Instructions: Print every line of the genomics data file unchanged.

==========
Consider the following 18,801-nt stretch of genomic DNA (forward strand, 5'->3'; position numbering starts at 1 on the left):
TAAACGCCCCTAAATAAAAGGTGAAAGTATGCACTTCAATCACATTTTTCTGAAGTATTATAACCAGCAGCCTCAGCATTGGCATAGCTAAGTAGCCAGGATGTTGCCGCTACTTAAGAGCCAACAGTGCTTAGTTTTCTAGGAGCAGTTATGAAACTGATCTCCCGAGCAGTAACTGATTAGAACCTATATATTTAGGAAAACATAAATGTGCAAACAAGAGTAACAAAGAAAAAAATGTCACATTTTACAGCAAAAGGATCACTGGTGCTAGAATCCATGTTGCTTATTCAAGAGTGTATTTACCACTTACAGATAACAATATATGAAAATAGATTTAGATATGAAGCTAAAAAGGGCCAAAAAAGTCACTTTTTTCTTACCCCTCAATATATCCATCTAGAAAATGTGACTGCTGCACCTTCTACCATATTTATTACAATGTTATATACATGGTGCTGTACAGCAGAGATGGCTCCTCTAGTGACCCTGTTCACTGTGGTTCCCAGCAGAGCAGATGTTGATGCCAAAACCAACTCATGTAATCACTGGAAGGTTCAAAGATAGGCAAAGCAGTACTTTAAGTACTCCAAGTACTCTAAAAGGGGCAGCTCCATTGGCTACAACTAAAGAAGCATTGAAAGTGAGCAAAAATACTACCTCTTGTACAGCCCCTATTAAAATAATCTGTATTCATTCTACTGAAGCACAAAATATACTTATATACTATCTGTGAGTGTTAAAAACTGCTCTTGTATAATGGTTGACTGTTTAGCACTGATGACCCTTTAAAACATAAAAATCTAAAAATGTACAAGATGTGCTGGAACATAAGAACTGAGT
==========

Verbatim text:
Consider the following 18,801-nt stretch of genomic DNA (forward strand, 5'->3'; position numbering starts at 1 on the left):
TAAACGCCCCTAAATAAAAGGTGAAAGTATGCACTTCAATCACATTTTTCTGAAGTATTATAACCAGCAGCCTCAGCATTGGCATAGCTAAGTAGCCAGGATGTTGCCGCTACTTAAGAGCCAACAGTGCTTAGTTTTCTAGGAGCAGTTATGAAACTGATCTCCCGAGCAGTAACTGATTAGAACCTATATATTTAGGAAAACATAAATGTGCAAACAAGAGTAACAAAGAAAAAAATGTCACATTTTACAGCAAAAGGATCACTGGTGCTAGAATCCATGTTGCTTATTCAAGAGTGTATTTACCACTTACAGATAACAATATATGAAAATAGATTTAGATATGAAGCTAAAAAGGGCCAAAAAAGTCACTTTTTTCTTACCCCTCAATATATCCATCTAGAAAATGTGACTGCTGCACCTTCTACCATATTTATTACAATGTTATATACATGGTGCTGTACAGCAGAGATGGCTCCTCTAGTGACCCTGTTCACTGTGGTTCCCAGCAGAGCAGATGTTGATGCCAAAACCAACTCATGTAATCACTGGAAGGTTCAAAGATAGGCAAAGCAGTACTTTAAGTACTCCAAGTACTCTAAAAGGGGCAGCTCCATTGGCTACAACTAAAGAAGCATTGAAAGTGAGCAAAAATACTACCTCTTGTACAGCCCCTATTAAAATAATCTGTATTCATTCTACTGAAGCACAAAATATACTTATATACTATCTGTGAGTGTTAAAAACTGCTCTTGTATAATGGTTGACTGTTTAGCACTGATGACCCTTTAAAACATAAAAATCTAAAAATGTACAAGATGTGCTGGAACATAAGAACTGAGT